Use HubSpot products, the deal type property, and custom deal properties to filter and report on deals by those attributes. It is counterproductive and not necessary to create and manage a separate deal pipeline for opportunities that follow the same deal stages.
Bonus Tip: Don’t Be Afraid to Use HubSpot Deal Pipelines to Track and Automate Post-Sale Processes
There is enough to be said about automating customer onboarding, fulfillment of services, and delivery to fill a book, so I’ll be brief here.
In moving from an all-in-one marketing platform to being the nerve center of your business, HubSpot is now a total business automation solution. For the sake of consistent positioning and clear messaging, they don’t speak about it much.
However, half of the HubSpot CRM customers we have worked with over the last two years have also used HubSpot to automate their post-sales processes. Getting everyone following the same procedures by building the process, automation, and reporting into HubSpot increases profitability, accountability, and customer satisfaction.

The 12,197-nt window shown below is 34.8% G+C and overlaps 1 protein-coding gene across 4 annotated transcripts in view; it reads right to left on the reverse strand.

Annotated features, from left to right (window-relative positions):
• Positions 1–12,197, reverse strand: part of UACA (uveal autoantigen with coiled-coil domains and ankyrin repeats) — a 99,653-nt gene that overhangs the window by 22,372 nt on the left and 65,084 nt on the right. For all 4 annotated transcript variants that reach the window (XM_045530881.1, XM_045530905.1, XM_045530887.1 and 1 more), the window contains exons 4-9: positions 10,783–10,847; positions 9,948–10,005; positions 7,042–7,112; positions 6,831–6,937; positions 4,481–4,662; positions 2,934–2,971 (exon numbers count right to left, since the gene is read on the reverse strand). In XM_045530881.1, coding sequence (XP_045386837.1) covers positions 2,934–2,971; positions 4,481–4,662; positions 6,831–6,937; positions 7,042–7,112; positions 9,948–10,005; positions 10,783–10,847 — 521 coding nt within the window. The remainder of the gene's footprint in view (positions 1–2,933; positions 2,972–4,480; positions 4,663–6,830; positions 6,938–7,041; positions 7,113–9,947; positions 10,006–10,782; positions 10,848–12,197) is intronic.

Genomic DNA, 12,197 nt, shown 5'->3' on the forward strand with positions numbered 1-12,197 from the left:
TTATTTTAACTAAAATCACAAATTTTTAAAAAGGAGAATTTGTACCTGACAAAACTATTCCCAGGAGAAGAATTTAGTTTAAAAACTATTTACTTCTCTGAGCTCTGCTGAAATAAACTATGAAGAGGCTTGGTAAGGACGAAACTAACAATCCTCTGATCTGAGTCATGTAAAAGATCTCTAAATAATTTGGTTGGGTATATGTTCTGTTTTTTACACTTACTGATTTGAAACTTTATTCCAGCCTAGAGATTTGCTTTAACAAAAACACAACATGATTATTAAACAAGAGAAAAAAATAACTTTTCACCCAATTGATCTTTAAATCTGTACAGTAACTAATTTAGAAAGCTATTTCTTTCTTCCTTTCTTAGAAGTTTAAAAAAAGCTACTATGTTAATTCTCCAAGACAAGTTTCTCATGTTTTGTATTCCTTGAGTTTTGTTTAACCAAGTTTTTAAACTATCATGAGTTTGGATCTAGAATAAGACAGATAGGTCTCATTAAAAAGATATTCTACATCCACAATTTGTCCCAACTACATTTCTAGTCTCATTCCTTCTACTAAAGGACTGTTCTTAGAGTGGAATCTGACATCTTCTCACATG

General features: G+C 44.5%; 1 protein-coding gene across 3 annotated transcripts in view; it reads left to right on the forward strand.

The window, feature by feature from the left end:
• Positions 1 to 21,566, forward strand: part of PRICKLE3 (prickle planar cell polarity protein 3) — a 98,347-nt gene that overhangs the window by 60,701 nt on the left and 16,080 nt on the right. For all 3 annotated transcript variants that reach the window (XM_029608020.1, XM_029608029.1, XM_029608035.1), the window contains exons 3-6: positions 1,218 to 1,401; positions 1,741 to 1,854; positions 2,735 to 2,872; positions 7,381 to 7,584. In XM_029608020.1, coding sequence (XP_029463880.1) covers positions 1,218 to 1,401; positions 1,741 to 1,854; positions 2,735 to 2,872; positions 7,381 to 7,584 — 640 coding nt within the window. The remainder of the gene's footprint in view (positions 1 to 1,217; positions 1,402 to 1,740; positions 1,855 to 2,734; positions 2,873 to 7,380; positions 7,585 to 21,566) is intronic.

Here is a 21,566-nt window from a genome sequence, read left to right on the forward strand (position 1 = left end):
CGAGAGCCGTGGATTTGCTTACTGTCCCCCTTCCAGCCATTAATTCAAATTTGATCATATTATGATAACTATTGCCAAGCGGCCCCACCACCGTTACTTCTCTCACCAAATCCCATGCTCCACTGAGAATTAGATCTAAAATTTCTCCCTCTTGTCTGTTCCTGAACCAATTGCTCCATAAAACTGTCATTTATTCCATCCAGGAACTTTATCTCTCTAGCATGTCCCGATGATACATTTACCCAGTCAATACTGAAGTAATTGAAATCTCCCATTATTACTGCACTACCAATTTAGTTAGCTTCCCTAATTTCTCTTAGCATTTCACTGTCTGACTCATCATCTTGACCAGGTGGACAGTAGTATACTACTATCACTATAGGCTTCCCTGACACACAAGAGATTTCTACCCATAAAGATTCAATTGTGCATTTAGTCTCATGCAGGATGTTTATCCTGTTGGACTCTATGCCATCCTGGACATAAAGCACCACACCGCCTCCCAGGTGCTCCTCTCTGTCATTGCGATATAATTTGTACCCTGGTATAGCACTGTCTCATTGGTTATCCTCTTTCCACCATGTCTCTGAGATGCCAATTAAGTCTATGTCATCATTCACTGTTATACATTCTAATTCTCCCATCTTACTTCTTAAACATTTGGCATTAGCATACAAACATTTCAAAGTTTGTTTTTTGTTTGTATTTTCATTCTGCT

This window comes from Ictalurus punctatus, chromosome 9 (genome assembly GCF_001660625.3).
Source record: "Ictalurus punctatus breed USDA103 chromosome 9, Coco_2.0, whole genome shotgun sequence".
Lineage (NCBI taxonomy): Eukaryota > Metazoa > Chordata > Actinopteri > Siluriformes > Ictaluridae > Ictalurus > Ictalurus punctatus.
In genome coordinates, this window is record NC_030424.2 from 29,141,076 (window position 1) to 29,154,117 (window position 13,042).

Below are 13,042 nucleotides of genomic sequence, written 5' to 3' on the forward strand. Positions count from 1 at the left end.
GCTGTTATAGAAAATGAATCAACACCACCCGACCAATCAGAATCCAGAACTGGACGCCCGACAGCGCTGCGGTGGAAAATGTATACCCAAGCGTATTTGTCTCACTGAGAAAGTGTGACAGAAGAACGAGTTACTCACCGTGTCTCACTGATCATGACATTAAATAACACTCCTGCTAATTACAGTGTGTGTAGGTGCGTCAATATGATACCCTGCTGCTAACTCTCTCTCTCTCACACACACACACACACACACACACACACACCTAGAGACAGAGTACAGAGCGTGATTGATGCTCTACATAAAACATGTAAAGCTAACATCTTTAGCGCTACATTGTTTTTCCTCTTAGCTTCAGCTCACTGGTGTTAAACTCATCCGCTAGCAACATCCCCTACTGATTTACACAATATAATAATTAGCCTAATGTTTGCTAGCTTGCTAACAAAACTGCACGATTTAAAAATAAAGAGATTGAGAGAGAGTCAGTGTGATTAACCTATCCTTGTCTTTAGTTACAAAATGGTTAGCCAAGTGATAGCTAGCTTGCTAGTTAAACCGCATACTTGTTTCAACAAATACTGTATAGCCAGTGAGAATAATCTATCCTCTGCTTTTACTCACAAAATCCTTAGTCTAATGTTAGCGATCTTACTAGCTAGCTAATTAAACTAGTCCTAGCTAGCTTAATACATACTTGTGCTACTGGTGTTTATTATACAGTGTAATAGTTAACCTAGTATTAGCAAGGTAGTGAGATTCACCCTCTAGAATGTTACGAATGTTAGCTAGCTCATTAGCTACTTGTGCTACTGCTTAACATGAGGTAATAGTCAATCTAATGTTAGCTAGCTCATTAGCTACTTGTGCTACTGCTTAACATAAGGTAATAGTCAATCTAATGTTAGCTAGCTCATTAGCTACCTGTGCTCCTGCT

How to Automate Your Post-Sale Processes in HubSpot
The model does not need to be complicated, so here is a simplified overview.
Create a second deal pipeline called “Fulfillment” or "Delivery.” You can set up automation to create a new deal (with all of the relevant information) on this post-sale deal board when a deal on the sales pipeline hits the “Closed - Won” deal stage. Then, build a “task map” in HubSpot to fire off tasks to the right people based on specifics of the deal at different stages of the fulfillment process.
HubSpot CRM Deal Stages Takeaway
HubSpot is a box of loose legos and its software provides the container. It is up to you to put the pieces together in a way that makes sense for your business.
It seems simple to point and click, but the flexibility is a double-edged sword. It can get overwhelming and messy quickly when you have to overlay your specific business operations, processes, and sales team’s needs into the platform.
Internalizing the rules above will give you guide rails for optimizing your HubSpot CRM for your sales team, marketers, and leadership team. Getting your deal stages and the rest of your lead management framework right means more deals to close faster, higher CRM adoption, and clear visibility into your pipeline.